However, there are strong indications that the Obama administration is taking a keen interest in building an Afghan peace plan before the political and military changes of 2014. The purpose of the visit of U.S. Ambassador Marc Grossman to Islamabad and Kabul was to find ways to reach some agreement regarding a peace plan. American officials agreed that any political change can jeopardize military withdrawal, which is expected to be completed by December 2014. In that situation, the Afghan security forces would be incapable of taking up the burden of maintaining security. If the political system is disturbed then it can destabilize Afghanistan before withdrawing forces. It is important to reach some agreement to reduce terrorism. Toward that end, America needs to include the Taliban in the political process and peace talks. In the case of Obama’s reelection, such a reaction can convince the administration to take realistic measures to bring peace. The deadline of 2014 is only 24 months away, while the time for talks is even shorter. At the moment, political and military developments do not bode well for peace in the region, but this is the only viable way left, through which the secure withdrawal of forces can be made possible. The hopes are not very high in the current situation. There is insufficient preparation for political changes. President Hamid Karzai’s violent behavior, his opposition to talks with the Taliban, and his wavering stance on Washington and Islamabad make him a difficult companion. One fears that the election process would end the peace building process long before peace could be brought to the region. The recent report from the International Crisis Group warns about many obstacles to the 2014 deadline. There is especially a need for a clear and honest presidential election in Afghanistan. However, Karzai does not take the threats seriously. Many clues from different incidents indicate that the government will face instability after 2014. Therefore, the promise of improvement on the political form is hard to fulfill.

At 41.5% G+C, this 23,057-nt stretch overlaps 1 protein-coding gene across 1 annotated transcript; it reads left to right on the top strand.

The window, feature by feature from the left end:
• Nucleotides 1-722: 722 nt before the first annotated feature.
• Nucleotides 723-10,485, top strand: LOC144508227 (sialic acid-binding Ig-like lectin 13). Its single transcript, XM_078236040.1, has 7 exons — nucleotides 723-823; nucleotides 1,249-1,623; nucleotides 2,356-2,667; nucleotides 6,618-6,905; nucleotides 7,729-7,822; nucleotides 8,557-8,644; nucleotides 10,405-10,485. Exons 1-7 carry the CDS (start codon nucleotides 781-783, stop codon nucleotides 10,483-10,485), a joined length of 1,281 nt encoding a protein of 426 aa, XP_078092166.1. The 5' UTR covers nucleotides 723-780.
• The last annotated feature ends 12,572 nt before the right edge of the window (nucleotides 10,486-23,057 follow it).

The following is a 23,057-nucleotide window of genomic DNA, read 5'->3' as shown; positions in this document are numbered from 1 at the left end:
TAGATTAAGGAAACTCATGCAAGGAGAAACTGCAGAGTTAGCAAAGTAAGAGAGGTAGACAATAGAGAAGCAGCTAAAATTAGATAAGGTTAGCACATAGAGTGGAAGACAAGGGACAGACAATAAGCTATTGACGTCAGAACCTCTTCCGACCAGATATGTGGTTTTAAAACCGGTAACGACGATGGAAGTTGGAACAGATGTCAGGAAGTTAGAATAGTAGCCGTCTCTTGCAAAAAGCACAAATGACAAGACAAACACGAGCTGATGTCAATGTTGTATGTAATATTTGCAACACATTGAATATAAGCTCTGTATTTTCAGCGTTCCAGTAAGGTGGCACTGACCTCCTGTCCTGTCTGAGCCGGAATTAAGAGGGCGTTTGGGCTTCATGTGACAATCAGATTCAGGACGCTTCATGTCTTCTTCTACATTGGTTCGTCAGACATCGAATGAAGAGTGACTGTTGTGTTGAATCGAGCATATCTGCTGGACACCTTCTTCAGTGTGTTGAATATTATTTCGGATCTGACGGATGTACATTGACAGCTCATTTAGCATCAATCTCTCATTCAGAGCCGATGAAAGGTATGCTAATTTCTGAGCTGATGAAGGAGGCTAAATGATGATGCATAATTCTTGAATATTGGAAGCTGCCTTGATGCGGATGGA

Another important question is what can Washington offer to the Taliban to become part of the peace process, especially when the Taliban leaders know that the majority of international forces will leave the country in a year or two? The Qatar Process, which was initiated by America to include the Taliban, was expected to bring peace but was unsuccessful as the Taliban did not cooperate.
There is constant uncertainty about the future of Afghanistan, but it is clear that there is little time left for meaningful efforts to bring peace in Afghanistan, and failure to do so would decrease the chances of a safe withdrawal of American troops. Such a scenario would also add to the difficulties of Pakistan and the result would be worse than that of the 1990s. Therefore, it is better for Pakistan to help as much as it can to bring peace to the region. Given their recent conflicts and mutual distrust, can Pakistan and America work together to achieve this goal? The answer will be clear after the election in America.